Alper Yilmaz and fellow faculty earn funding for novel technology commercialization
Four projects led by College of Engineering faculty – Perena Gouma, Judit Puskas, Jonathan Song and Alper Yilmaz – will receive funding via The Ohio State University Accelerator Awards.
The Accelerator Awards program is designed to spur the advancement of cutting-edge innovations from The Ohio State University into the marketplace. It provides grants of up to $150,000 to support external validation and de-risking activities to demonstrate commercial viability of a technology with the intent to license to an Ohio-based startup. Administered through the Keenan Center for Entrepreneurship, the program is funded by the university with matching funds from the Ohio Third Frontier Technology Validation and Startup Fund.
“The recent Accelerator Award cycle saw another group of exciting technologies. We are delighted to be able to offer this critical, early-stage funding to our PIs, allowing them to perform proof of concept studies or create prototypes to quickly demonstrate the effectiveness of their technologies,” said Cheryl Turnbull, senior director of the Keenan Center for Entrepreneurship at Ohio State. “By performing more of this work prior to a license agreement, we hope to increase the value and level of startup creation at Ohio State.”
Since the program launched in 2015, the Accelerator Awards have distributed over $5 million to 78 unique projects. These projects have led to 22 startup companies.
Perena Gouma | Professor, Materials Science & Engineering
Desktop High-Throughput Electrospinning System
Standard electrospinning, a nano-manufacturing process of fibrous materials, is currently limited by the low production rate and technical problems associated with the available equipment. This project is developing a turnkey, user-friendly, scalable processing equipment that offers high-throughput production of non-woven fibers (random or aligned) which can be used to manufacture a wide range of products, from photocatalytic blankets (nanogrids) to skin gas sensing diagnostics and smart textiles. The Accelerator Award funds will be used to fabricate and validate a desktop prototype design for commercialization.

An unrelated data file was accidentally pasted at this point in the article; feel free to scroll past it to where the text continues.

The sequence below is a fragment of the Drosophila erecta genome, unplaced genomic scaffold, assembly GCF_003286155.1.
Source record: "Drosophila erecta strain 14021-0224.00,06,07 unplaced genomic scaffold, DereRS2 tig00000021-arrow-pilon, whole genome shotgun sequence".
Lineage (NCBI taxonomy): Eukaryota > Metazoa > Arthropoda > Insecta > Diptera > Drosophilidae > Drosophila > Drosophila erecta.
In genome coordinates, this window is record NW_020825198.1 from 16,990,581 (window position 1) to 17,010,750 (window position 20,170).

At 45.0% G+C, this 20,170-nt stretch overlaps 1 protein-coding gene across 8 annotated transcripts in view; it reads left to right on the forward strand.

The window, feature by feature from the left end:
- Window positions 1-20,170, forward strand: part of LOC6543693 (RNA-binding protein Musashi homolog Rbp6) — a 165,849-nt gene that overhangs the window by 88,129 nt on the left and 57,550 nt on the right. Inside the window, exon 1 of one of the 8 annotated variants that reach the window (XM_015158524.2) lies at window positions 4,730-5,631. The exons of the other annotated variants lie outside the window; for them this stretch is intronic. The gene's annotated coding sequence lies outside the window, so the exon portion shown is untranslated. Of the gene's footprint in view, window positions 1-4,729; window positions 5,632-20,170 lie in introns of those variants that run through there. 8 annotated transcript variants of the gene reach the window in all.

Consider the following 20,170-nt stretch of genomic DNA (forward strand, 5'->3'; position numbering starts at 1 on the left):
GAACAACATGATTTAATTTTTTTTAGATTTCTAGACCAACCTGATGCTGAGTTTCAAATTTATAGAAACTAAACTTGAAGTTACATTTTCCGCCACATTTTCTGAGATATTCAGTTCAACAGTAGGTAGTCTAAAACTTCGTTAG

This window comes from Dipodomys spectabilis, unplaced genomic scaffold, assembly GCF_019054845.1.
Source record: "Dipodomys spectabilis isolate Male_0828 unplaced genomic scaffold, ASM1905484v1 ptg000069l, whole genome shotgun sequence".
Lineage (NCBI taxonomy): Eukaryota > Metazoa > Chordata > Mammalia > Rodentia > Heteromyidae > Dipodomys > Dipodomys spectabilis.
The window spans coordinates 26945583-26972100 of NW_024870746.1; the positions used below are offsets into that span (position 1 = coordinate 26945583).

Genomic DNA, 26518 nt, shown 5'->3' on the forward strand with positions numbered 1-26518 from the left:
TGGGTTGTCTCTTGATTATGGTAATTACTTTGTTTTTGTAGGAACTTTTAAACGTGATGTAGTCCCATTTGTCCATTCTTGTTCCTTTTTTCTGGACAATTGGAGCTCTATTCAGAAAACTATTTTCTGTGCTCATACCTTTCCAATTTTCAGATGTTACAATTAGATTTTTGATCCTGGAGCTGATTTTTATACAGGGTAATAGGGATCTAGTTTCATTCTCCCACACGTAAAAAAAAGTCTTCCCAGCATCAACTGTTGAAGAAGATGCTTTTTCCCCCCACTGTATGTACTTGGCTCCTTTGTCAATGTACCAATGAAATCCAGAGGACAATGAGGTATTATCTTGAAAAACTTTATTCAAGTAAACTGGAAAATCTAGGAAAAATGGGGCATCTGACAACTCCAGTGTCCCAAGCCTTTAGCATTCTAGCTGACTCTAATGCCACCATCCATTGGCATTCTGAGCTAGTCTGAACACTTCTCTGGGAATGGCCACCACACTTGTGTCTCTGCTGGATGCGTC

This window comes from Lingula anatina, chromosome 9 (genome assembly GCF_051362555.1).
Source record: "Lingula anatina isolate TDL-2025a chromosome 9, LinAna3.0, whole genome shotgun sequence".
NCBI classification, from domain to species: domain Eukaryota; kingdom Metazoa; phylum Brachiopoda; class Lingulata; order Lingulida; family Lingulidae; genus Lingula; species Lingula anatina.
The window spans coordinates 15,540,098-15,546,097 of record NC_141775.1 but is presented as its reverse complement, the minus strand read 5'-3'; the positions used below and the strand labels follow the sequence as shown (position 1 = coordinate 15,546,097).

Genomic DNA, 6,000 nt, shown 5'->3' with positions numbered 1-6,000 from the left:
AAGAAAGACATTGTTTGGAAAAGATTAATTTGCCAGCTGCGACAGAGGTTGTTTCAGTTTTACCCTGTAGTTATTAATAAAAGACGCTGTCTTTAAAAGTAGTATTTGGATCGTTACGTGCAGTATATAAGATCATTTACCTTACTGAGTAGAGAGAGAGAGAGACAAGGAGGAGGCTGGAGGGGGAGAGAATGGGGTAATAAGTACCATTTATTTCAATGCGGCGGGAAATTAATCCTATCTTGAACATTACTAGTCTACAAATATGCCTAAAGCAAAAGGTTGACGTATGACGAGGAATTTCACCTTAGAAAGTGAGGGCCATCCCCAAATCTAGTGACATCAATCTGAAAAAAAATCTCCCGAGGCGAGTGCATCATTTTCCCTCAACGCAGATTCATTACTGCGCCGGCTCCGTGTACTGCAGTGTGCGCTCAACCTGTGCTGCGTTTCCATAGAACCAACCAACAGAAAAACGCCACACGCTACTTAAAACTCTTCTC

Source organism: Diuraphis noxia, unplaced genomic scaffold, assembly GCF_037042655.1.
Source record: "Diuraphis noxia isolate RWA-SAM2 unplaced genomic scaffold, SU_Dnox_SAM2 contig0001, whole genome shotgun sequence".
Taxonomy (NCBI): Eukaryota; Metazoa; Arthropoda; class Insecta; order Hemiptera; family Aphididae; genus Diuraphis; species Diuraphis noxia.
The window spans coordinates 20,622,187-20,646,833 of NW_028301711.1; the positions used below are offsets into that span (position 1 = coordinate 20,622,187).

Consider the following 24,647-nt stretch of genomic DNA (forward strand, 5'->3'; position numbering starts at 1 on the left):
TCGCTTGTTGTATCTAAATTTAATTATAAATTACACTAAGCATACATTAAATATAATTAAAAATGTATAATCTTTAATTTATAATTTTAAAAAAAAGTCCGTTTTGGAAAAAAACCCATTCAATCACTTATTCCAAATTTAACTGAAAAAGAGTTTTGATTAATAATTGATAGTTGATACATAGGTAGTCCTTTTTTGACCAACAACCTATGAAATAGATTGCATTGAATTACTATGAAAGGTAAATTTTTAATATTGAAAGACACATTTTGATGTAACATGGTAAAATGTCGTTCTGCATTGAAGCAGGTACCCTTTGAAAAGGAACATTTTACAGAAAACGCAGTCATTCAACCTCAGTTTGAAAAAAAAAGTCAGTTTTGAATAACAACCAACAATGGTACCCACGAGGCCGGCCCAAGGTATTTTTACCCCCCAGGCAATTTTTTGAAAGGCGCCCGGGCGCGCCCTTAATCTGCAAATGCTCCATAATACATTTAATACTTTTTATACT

Judit Puskas Judit Puskas | Professor, Food, Agricultural & Biological Engineering
“BUCKEYE” COVID Mask
Current face masks have limitations, and lower compliance has been an issue. This project is developing a face mask to address these problems – discomfort, moisture absorption and impeded breathing – by prototyping a recyclable and comfortable face mask that outperforms current disposable masks, while having the filtration efficiency of KN95 masks. Funding will be used to fabricate prototype masks and test them with users at meat processing facilities, as well as de-risk scaled-up manufacture of the material required to make the masks.
Jonathan Song | Associate Professor, Mechanical and Aerospace Engineering
Induced Electric Field (iEF) Therapy for Treatment of Metastatic Cancers
Metastasis of cancer cells is associated with a poor patient prognosis and is the foremost cause of cancer-related death, with approximately 90% of patients who succumb to cancer dying of metastatic disease. While current standard of care therapies, such as chemotherapy and radiation treatment, can sometimes shrink or slowdown metastatic tumors, their therapeutic effects are most often temporary and are commonly associated with side effects and co-morbidities. There is a need for novel, safe and cost-effective anti-metastatic therapies that can either replace existing treatments or make current treatments more effective. The project has developed an induced electric field technology as a non-invasive, non-pharmaceutical method for limiting and preventing cancer metastasis. The Accelerator Award funds will enable development of a prototype for a device-based solution for treating metastatic cancer leading ultimately to human clinical trials.
Alper Yilmaz | Professor, Civil, Environmental and Geodetic Engineering
Machine Learning Tool Detection and Monitoring of Stroke (co-led by Clinical Assistant Professor of Neurology Deepak Gulati, MD)
Timely recognition of stroke along with follow-up monitoring remains a challenge. Major pain points include failure to timely detect and assess severity of stroke, monitoring patients during hospital and post-discharge for secondary prevention. Using stroke scales are correlated with better patient outcomes and reporting of stroke scales has an impact on reimbursement and stroke center certification. This project has developed a technology to deploy an automated machine learning agent for detection severity and monitoring of stroke. The Accelerator Award funds will be used to complete a market research study to support and validate development of a mobile application that detects and monitors stroke through an audio-video-haptic interface in prehospital, hospital and posthospital settings.
In 2021, Professors Carlos Castro, Asimina Kiourti, Alan Luo, Boyd Panton and Shaurya Prakash earned Accelerator Awards.
- by College of Engineering Communications